Historically, companies couldn’t own seeds or own the rights to seeds. If you wanted a new plant or a variation of one, you went to your friends, family, neighbours and took clippings, for crops to carry over you’d save a portion of the plants and dry out the seeds to have enough for the next season: this model is one that I saw and experienced growing up in Northern Ontario. In many other parts of the world, this model changed in the 1980’s when the USA Supreme Court voted 5-4 to allowed patents for “live human-made micro-organisms” and set the groundwork for seeds to become commodities, rather than elements of a community or neighbourhood.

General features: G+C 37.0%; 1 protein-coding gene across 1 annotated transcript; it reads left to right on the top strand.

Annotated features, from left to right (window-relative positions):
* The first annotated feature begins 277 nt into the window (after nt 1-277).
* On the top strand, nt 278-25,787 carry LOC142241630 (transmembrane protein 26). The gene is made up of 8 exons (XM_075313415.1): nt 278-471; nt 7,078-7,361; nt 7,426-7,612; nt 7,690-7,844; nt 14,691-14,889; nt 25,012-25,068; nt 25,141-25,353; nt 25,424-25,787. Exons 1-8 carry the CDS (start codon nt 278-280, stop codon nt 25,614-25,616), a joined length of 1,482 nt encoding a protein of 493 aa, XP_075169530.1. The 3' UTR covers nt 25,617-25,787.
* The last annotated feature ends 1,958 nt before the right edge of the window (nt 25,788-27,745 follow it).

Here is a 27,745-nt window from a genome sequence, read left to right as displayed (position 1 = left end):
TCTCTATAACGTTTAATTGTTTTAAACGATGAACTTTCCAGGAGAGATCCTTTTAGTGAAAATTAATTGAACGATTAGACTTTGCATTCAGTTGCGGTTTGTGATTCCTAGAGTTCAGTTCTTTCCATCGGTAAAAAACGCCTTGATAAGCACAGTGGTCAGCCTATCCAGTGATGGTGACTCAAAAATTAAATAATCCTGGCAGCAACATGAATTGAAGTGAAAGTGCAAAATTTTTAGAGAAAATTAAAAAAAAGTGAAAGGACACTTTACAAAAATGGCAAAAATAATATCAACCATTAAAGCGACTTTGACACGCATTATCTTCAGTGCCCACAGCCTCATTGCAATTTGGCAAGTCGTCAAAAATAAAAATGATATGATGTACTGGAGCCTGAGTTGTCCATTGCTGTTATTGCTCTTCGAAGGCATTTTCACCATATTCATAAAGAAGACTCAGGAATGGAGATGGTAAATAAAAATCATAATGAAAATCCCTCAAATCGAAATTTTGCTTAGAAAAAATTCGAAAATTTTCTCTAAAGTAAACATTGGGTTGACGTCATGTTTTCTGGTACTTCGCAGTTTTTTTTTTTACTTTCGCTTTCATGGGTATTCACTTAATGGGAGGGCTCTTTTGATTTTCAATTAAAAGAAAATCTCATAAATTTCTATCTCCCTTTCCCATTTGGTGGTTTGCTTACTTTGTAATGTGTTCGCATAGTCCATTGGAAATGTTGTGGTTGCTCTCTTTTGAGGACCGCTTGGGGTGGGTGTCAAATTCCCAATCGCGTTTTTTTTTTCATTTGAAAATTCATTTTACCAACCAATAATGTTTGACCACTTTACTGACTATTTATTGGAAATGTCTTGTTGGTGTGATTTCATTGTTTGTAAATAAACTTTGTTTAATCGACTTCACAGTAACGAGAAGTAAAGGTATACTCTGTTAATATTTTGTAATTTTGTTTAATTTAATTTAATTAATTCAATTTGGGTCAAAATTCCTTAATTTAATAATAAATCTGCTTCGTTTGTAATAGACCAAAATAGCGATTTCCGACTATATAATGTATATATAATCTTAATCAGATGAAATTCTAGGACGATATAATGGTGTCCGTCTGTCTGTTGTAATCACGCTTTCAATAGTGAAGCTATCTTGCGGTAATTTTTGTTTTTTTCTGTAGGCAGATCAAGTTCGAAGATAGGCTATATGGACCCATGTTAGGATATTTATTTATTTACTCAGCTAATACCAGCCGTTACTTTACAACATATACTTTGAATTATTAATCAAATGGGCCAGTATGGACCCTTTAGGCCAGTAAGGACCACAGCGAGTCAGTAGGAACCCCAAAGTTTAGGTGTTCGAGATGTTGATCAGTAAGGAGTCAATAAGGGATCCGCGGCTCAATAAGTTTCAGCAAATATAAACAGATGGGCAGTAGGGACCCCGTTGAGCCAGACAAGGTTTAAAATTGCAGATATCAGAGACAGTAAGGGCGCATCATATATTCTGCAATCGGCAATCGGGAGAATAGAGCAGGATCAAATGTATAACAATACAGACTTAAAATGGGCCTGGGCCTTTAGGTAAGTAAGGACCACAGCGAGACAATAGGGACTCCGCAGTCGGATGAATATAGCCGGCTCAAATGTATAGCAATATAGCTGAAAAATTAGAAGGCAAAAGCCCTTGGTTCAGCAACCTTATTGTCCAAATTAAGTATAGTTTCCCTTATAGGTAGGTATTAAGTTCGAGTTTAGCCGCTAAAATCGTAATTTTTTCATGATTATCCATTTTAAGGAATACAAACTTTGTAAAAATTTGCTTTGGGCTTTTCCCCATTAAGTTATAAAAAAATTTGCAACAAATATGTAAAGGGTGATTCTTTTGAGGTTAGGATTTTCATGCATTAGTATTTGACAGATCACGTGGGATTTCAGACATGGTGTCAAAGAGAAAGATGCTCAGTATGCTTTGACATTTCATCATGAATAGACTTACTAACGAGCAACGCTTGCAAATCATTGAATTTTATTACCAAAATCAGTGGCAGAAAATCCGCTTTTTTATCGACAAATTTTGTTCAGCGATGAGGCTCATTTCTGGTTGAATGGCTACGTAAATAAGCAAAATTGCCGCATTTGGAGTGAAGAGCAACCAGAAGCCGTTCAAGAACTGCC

This vote essentially developed the economic and legal framework that allows a few multinational corporations to hold monopoly over the global seed market and has allowed Monsanto become the leader in that with over 674 biotechnology patents for their products. The business model that Monsanto follows is genius and allows them to maintain their monopoly. They began by developing their own pesticide called Roundup and their own pesticide resistant seeds termed ‘Roundup Ready’, the pesticide killed all plants except for those grown from Roundup Ready seeds, guaranteeing the joint sale of those products.